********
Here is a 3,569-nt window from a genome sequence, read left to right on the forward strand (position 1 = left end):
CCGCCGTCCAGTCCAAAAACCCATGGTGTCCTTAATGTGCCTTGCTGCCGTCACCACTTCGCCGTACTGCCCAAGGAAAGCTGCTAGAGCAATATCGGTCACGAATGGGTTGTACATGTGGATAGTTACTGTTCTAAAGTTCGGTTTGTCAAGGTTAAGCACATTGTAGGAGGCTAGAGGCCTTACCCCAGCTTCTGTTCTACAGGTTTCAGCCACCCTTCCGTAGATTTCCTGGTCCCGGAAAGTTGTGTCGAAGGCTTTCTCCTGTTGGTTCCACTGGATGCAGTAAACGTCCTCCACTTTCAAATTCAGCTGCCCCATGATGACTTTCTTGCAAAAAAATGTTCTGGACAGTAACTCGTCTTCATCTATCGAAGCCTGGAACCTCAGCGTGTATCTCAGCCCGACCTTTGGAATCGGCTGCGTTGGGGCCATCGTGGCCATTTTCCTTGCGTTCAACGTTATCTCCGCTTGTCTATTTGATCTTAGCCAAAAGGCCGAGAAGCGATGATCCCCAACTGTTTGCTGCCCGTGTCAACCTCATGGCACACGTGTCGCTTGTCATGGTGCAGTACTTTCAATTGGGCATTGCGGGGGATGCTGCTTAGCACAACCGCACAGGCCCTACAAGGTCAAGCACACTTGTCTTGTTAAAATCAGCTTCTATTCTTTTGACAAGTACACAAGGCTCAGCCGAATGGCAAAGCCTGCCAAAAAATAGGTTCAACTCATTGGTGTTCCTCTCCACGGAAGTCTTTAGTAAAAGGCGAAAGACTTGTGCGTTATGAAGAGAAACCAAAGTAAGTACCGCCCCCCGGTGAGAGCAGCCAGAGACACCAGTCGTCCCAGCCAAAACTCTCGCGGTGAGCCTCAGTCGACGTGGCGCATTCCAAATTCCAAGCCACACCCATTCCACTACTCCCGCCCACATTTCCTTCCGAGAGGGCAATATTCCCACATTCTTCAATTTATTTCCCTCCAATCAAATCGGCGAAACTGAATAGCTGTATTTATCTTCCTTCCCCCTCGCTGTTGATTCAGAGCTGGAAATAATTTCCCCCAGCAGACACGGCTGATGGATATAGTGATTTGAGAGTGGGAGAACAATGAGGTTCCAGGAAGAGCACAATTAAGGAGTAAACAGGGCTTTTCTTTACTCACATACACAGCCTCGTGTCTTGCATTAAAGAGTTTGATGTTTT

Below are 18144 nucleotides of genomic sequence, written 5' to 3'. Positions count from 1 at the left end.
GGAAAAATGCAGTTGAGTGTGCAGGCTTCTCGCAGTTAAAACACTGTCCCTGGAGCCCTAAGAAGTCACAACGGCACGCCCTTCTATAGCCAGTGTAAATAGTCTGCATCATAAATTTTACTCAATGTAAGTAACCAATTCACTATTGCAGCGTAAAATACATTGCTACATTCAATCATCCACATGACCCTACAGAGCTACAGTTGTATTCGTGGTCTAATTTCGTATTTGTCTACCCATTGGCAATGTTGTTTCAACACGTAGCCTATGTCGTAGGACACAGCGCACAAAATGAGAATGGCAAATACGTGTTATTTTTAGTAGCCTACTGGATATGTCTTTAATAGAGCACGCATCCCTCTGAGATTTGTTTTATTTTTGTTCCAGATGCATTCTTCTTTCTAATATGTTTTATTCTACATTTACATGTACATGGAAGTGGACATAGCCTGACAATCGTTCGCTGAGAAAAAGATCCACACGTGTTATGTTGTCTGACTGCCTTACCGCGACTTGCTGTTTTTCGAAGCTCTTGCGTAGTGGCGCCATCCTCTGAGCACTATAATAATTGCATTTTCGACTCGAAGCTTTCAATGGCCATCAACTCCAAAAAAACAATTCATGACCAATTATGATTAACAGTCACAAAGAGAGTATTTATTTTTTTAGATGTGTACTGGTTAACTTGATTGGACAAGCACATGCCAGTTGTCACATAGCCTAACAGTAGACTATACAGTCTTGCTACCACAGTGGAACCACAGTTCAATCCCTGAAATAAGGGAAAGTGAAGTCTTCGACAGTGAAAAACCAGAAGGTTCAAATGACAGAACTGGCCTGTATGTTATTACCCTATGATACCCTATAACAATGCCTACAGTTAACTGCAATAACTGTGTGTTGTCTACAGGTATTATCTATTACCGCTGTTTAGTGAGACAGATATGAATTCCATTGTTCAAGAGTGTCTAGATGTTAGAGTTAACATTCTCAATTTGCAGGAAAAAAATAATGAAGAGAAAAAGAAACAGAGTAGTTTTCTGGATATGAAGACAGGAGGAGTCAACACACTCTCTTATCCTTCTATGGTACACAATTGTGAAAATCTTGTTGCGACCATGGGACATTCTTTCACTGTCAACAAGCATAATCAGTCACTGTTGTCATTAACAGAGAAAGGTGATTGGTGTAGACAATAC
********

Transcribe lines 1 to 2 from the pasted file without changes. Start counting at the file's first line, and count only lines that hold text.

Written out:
Here is a 3,569-nt window from a genome sequence, read left to right on the forward strand (position 1 = left end):
CCGCCGTCCAGTCCAAAAACCCATGGTGTCCTTAATGTGCCTTGCTGCCGTCACCACTTCGCCGTACTGCCCAAGGAAAGCTGCTAGAGCAATATCGGTCACGAATGGGTTGTACATGTGGATAGTTACTGTTCTAAAGTTCGGTTTGTCAAGGTTAAGCACATTGTAGGAGGCTAGAGGCCTTACCCCAGCTTCTGTTCTACAGGTTTCAGCCACCCTTCCGTAGATTTCCTGGTCCCGGAAAGTTGTGTCGAAGGCTTTCTCCTGTTGGTTCCACTGGATGCAGTAAACGTCCTCCACTTTCAAATTCAGCTGCCCCATGATGACTTTCTTGCAAAAAAATGTTCTGGACAGTAACTCGTCTTCATCTATCGAAGCCTGGAACCTCAGCGTGTATCTCAGCCCGACCTTTGGAATCGGCTGCGTTGGGGCCATCGTGGCCATTTTCCTTGCGTTCAACGTTATCTCCGCTTGTCTATTTGATCTTAGCCAAAAGGCCGAGAAGCGATGATCCCCAACTGTTTGCTGCCCGTGTCAACCTCATGGCACACGTGTCGCTTGTCATGGTGCAGTACTTTCAATTGGGCATTGCGGGGGATGCTGCTTAGCACAACCGCACAGGCCCTACAAGGTCAAGCACACTTGTCTTGTTAAAATCAGCTTCTATTCTTTTGACAAGTACACAAGGCTCAGCCGAATGGCAAAGCCTGCCAAAAAATAGGTTCAACTCATTGGTGTTCCTCTCCACGGAAGTCTTTAGTAAAAGGCGAAAGACTTGTGCGTTATGAAGAGAAACCAAAGTAAGTACCGCCCCCCGGTGAGAGCAGCCAGAGACACCAGTCGTCCCAGCCAAAACTCTCGCGGTGAGCCTCAGTCGACGTGGCGCATTCCAAATTCCAAGCCACACCCATTCCACTACTCCCGCCCACATTTCCTTCCGAGAGGGCAATATTCCCACATTCTTCAATTTATTTCCCTCCAATCAAATCGGCGAAACTGAATAGCTGTATTTATCTTCCTTCCCCCTCGCTGTTGATTCAGAGCTGGAAATAATTTCCCCCAGCAGACACGGCTGATGGATATAGTGATTTGAGAGTGGGAGAACAATGAGGTTCCAGGAAGAGCACAATTAAGGAGTAAACAGGGCTTTTCTTTACTCACATACACAGCCTCGTGTCTTGCATTAAAGAGTTTGATGTTTT